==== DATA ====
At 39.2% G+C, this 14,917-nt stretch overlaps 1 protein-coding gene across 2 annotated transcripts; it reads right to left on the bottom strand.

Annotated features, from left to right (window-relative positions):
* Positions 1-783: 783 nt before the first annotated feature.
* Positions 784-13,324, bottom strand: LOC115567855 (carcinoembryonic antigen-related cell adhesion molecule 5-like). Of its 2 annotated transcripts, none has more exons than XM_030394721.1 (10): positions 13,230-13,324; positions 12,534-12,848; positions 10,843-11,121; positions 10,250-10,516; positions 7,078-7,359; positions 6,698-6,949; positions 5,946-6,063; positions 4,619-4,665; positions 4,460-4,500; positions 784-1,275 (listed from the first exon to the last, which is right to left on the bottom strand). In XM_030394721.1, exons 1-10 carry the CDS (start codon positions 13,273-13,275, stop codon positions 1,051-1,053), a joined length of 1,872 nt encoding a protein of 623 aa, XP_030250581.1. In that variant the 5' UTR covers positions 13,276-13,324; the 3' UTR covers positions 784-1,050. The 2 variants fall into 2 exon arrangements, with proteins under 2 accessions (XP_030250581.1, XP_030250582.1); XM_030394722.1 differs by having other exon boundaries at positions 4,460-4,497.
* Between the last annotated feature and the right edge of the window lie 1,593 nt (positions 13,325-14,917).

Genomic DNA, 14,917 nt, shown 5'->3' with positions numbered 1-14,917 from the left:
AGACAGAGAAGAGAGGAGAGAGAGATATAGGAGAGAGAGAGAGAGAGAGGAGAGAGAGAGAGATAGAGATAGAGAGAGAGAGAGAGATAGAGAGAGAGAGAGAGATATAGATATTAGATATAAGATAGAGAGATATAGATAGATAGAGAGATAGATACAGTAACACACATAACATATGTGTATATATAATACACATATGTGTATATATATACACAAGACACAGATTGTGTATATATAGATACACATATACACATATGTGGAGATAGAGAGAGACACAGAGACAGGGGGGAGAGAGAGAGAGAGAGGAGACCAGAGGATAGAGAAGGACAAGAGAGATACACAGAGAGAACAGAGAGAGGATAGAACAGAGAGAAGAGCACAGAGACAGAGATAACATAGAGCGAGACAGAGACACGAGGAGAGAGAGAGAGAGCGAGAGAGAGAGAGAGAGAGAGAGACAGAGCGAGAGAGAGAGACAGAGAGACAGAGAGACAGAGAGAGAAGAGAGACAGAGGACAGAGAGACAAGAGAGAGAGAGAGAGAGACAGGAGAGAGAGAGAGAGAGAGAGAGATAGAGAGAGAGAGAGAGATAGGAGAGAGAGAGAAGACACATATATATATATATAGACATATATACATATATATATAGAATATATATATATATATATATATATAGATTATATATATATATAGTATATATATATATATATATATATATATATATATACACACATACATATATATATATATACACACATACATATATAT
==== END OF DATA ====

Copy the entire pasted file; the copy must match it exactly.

At 39.2% G+C, this 14,917-nt stretch overlaps 1 protein-coding gene across 2 annotated transcripts; it reads right to left on the bottom strand.

Annotated features, from left to right (window-relative positions):
* Positions 1-783: 783 nt before the first annotated feature.
* Positions 784-13,324, bottom strand: LOC115567855 (carcinoembryonic antigen-related cell adhesion molecule 5-like). Of its 2 annotated transcripts, none has more exons than XM_030394721.1 (10): positions 13,230-13,324; positions 12,534-12,848; positions 10,843-11,121; positions 10,250-10,516; positions 7,078-7,359; positions 6,698-6,949; positions 5,946-6,063; positions 4,619-4,665; positions 4,460-4,500; positions 784-1,275 (listed from the first exon to the last, which is right to left on the bottom strand). In XM_030394721.1, exons 1-10 carry the CDS (start codon positions 13,273-13,275, stop codon positions 1,051-1,053), a joined length of 1,872 nt encoding a protein of 623 aa, XP_030250581.1. In that variant the 5' UTR covers positions 13,276-13,324; the 3' UTR covers positions 784-1,050. The 2 variants fall into 2 exon arrangements, with proteins under 2 accessions (XP_030250581.1, XP_030250582.1); XM_030394722.1 differs by having other exon boundaries at positions 4,460-4,497.
* Between the last annotated feature and the right edge of the window lie 1,593 nt (positions 13,325-14,917).

Genomic DNA, 14,917 nt, shown 5'->3' with positions numbered 1-14,917 from the left:
AGACAGAGAAGAGAGGAGAGAGAGATATAGGAGAGAGAGAGAGAGAGAGGAGAGAGAGAGAGATAGAGATAGAGAGAGAGAGAGAGATAGAGAGAGAGAGAGAGATATAGATATTAGATATAAGATAGAGAGATATAGATAGATAGAGAGATAGATACAGTAACACACATAACATATGTGTATATATAATACACATATGTGTATATATATACACAAGACACAGATTGTGTATATATAGATACACATATACACATATGTGGAGATAGAGAGAGACACAGAGACAGGGGGGAGAGAGAGAGAGAGAGGAGACCAGAGGATAGAGAAGGACAAGAGAGATACACAGAGAGAACAGAGAGAGGATAGAACAGAGAGAAGAGCACAGAGACAGAGATAACATAGAGCGAGACAGAGACACGAGGAGAGAGAGAGAGAGCGAGAGAGAGAGAGAGAGAGAGAGACAGAGCGAGAGAGAGAGACAGAGAGACAGAGAGACAGAGAGAGAAGAGAGACAGAGGACAGAGAGACAAGAGAGAGAGAGAGAGAGACAGGAGAGAGAGAGAGAGAGAGAGAGATAGAGAGAGAGAGAGAGATAGGAGAGAGAGAGAAGACACATATATATATATATAGACATATATACATATATATATAGAATATATATATATATATATATATATAGATTATATATATATATAGTATATATATATATATATATATATATATATATATACACACATACATATATATATATATACACACATACATATATAT